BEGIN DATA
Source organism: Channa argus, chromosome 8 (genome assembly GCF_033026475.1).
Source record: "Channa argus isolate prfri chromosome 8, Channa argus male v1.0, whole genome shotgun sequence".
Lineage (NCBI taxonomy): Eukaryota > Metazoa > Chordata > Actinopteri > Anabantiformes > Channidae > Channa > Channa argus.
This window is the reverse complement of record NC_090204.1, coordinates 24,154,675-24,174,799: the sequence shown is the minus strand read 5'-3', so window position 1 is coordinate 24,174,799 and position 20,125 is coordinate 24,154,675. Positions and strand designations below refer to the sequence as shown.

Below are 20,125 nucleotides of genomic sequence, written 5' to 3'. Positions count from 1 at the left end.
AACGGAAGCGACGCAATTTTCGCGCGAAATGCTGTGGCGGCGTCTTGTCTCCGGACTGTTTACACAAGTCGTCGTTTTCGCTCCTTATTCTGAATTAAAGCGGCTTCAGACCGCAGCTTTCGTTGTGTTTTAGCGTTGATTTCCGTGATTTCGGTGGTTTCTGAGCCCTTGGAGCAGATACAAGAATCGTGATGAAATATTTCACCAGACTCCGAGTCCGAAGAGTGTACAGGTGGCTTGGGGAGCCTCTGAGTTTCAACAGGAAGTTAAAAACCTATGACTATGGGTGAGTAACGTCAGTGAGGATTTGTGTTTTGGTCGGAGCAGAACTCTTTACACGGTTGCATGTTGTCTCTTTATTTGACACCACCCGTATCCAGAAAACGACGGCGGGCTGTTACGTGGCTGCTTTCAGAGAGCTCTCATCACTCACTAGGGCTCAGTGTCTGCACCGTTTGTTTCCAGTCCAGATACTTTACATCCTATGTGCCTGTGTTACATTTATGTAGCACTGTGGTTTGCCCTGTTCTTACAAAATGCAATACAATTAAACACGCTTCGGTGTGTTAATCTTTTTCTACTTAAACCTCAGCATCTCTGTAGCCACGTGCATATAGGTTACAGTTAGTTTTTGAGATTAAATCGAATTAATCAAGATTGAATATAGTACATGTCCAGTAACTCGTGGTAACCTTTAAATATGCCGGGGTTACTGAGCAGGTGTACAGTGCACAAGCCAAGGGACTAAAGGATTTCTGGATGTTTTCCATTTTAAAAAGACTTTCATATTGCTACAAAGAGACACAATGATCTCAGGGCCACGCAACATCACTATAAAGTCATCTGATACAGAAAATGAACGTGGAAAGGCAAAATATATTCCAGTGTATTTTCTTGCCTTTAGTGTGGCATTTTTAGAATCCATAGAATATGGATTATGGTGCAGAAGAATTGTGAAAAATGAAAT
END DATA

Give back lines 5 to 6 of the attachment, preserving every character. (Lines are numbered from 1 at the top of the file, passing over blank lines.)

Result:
Below are 20,125 nucleotides of genomic sequence, written 5' to 3'. Positions count from 1 at the left end.
AACGGAAGCGACGCAATTTTCGCGCGAAATGCTGTGGCGGCGTCTTGTCTCCGGACTGTTTACACAAGTCGTCGTTTTCGCTCCTTATTCTGAATTAAAGCGGCTTCAGACCGCAGCTTTCGTTGTGTTTTAGCGTTGATTTCCGTGATTTCGGTGGTTTCTGAGCCCTTGGAGCAGATACAAGAATCGTGATGAAATATTTCACCAGACTCCGAGTCCGAAGAGTGTACAGGTGGCTTGGGGAGCCTCTGAGTTTCAACAGGAAGTTAAAAACCTATGACTATGGGTGAGTAACGTCAGTGAGGATTTGTGTTTTGGTCGGAGCAGAACTCTTTACACGGTTGCATGTTGTCTCTTTATTTGACACCACCCGTATCCAGAAAACGACGGCGGGCTGTTACGTGGCTGCTTTCAGAGAGCTCTCATCACTCACTAGGGCTCAGTGTCTGCACCGTTTGTTTCCAGTCCAGATACTTTACATCCTATGTGCCTGTGTTACATTTATGTAGCACTGTGGTTTGCCCTGTTCTTACAAAATGCAATACAATTAAACACGCTTCGGTGTGTTAATCTTTTTCTACTTAAACCTCAGCATCTCTGTAGCCACGTGCATATAGGTTACAGTTAGTTTTTGAGATTAAATCGAATTAATCAAGATTGAATATAGTACATGTCCAGTAACTCGTGGTAACCTTTAAATATGCCGGGGTTACTGAGCAGGTGTACAGTGCACAAGCCAAGGGACTAAAGGATTTCTGGATGTTTTCCATTTTAAAAAGACTTTCATATTGCTACAAAGAGACACAATGATCTCAGGGCCACGCAACATCACTATAAAGTCATCTGATACAGAAAATGAACGTGGAAAGGCAAAATATATTCCAGTGTATTTTCTTGCCTTTAGTGTGGCATTTTTAGAATCCATAGAATATGGATTATGGTGCAGAAGAATTGTGAAAAATGAAAT